Also in Missouri, St. Louis County prosecutor Bob McCulloch, a 27-year incumbent, lost his primary race for re-election to Wesley Bell, a city councilman from Ferguson, the town where a young black man named Michael Brown was killed by a police officer in 2014. Activists accused McCulloch of failing to prosecute that case to the utmost, and now they have successfully replaced him with a progressive who advocates criminal-justice reform and is sure to be less sympathetic to police. Crime has been rising in St. Louis, however, so Bell will be a test of the left-wing approach to justice in a county that is already simmering.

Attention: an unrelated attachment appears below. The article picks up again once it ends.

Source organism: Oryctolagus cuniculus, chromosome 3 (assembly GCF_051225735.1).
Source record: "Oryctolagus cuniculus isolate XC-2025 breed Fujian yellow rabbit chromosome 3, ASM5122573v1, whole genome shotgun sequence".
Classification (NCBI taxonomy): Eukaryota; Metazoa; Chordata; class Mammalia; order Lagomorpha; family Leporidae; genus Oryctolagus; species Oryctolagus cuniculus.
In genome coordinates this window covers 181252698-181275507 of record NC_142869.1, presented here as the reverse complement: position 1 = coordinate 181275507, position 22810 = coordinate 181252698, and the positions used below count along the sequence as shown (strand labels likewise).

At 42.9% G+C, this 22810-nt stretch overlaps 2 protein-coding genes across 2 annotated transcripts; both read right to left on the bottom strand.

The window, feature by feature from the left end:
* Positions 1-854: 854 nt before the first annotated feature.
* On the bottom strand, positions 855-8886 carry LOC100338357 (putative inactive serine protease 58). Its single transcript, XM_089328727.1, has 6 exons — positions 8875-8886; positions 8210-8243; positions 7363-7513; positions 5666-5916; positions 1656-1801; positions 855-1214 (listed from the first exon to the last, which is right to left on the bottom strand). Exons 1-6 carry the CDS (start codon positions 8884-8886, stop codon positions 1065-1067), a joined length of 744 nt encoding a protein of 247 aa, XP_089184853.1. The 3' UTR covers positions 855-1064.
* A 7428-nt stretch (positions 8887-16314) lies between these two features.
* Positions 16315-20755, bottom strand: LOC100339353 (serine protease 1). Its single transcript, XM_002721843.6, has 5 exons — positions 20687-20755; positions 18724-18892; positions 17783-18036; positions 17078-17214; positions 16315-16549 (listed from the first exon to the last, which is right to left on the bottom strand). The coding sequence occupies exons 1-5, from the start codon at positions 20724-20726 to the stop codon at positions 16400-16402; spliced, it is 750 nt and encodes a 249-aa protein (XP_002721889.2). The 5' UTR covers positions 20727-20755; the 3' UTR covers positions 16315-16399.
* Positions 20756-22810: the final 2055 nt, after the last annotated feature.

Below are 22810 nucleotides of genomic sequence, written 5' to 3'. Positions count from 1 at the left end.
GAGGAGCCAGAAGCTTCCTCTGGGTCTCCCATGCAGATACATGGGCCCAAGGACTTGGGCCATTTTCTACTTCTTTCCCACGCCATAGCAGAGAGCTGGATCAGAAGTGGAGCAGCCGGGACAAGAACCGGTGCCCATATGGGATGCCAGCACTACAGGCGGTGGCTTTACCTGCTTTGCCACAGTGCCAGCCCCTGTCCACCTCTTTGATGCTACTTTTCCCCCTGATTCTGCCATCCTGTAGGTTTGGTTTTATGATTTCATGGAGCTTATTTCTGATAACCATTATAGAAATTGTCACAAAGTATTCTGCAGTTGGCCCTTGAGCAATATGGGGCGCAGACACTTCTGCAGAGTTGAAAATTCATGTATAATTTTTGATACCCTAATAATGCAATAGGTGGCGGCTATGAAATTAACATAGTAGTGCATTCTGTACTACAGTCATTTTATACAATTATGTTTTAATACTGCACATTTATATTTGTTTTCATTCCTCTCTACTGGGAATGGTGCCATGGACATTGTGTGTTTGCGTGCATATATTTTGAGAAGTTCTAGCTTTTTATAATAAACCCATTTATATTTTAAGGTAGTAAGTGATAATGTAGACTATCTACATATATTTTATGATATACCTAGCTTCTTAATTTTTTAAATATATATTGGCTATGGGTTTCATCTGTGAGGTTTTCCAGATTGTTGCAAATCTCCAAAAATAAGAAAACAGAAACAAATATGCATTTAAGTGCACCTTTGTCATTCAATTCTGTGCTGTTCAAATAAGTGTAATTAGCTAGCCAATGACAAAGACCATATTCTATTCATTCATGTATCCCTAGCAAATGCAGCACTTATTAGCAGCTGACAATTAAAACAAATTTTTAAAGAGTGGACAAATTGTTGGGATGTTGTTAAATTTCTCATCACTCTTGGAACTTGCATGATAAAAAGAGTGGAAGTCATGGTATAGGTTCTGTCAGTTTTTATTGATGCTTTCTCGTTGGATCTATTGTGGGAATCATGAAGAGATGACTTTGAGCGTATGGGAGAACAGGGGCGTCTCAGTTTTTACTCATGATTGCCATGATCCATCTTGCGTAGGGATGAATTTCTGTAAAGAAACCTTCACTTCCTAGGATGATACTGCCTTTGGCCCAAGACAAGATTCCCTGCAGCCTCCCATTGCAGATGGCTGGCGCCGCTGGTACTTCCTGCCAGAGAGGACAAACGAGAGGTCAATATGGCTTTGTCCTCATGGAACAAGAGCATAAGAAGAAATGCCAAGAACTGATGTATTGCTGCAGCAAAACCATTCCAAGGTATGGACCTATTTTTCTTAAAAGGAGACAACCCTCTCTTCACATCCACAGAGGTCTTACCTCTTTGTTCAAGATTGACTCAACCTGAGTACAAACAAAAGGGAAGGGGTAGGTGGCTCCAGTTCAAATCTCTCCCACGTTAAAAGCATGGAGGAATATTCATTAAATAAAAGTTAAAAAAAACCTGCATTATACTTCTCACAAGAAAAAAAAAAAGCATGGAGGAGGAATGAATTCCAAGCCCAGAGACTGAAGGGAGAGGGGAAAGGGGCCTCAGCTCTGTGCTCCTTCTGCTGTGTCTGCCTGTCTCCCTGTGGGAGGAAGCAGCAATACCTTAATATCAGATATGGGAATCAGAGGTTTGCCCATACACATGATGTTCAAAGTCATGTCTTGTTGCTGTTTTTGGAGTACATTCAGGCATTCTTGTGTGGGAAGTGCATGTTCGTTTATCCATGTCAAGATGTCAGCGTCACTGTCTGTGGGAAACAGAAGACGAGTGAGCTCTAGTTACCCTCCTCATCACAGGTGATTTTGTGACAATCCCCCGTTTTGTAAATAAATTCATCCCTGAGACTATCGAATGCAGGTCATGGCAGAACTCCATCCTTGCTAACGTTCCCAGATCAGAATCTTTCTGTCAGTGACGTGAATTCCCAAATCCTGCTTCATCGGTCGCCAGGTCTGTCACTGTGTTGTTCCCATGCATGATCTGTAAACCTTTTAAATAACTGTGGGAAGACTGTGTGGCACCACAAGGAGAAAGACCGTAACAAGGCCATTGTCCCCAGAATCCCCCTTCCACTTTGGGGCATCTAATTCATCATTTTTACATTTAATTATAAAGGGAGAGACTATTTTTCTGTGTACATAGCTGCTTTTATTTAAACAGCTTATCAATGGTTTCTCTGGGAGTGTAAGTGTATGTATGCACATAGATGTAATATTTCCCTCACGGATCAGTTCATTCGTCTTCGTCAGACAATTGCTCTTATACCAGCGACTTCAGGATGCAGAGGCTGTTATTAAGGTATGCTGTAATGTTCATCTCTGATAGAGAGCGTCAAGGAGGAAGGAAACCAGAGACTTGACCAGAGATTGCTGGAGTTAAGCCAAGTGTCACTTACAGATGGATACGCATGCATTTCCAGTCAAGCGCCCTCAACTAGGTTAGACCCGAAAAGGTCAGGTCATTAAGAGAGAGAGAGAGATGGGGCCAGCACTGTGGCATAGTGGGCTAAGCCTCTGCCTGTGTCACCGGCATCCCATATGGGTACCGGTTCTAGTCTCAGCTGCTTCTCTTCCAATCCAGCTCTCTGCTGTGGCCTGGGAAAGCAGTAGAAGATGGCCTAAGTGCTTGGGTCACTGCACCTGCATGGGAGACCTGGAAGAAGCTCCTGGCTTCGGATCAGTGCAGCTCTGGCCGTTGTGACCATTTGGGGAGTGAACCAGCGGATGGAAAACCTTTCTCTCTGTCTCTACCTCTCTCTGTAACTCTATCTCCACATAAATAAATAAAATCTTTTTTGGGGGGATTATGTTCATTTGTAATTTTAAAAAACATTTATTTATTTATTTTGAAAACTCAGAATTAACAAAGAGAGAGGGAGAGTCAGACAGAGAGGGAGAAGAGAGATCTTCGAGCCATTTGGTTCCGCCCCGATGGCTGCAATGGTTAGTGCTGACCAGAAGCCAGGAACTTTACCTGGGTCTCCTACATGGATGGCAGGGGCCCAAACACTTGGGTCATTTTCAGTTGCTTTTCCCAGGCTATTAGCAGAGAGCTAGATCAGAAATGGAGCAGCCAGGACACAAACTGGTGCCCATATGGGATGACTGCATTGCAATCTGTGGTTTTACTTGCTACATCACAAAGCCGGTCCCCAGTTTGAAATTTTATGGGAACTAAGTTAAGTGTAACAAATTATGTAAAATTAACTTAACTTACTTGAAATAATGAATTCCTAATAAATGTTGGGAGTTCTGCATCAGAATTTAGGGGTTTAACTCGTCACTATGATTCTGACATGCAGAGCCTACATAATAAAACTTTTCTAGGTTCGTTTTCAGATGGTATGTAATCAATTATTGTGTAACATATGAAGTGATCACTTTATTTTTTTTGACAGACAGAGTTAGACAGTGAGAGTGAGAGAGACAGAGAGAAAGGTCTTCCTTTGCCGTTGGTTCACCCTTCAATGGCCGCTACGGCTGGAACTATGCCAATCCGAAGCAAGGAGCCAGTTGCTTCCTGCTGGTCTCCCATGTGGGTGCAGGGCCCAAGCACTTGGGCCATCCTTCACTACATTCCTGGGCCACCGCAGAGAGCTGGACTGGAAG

One state over in Kansas was the most interesting Republican primary race of the night, pitting incumbent governor Jeff Colyer against immigration hardliner Kris Kobach, looking to move up from his present role as secretary of state. The race was within 1 percentage point, but as with the special election in Ohio, it’s hard to divine a clear meaning from the narrow margin. Colyer may have been the incumbent, but he isn’t an elected governor: he was lieutenant governor and advanced automatically to the governor’s mansion when Sam Brownback became President Trump’s ambassador-at-large for international religious freedom. In the run-up to this week’s gubernatorial primary, Trump backed Kobach over the objections of the Republican Governors Association, which worries that Kobach may be vulnerable in November.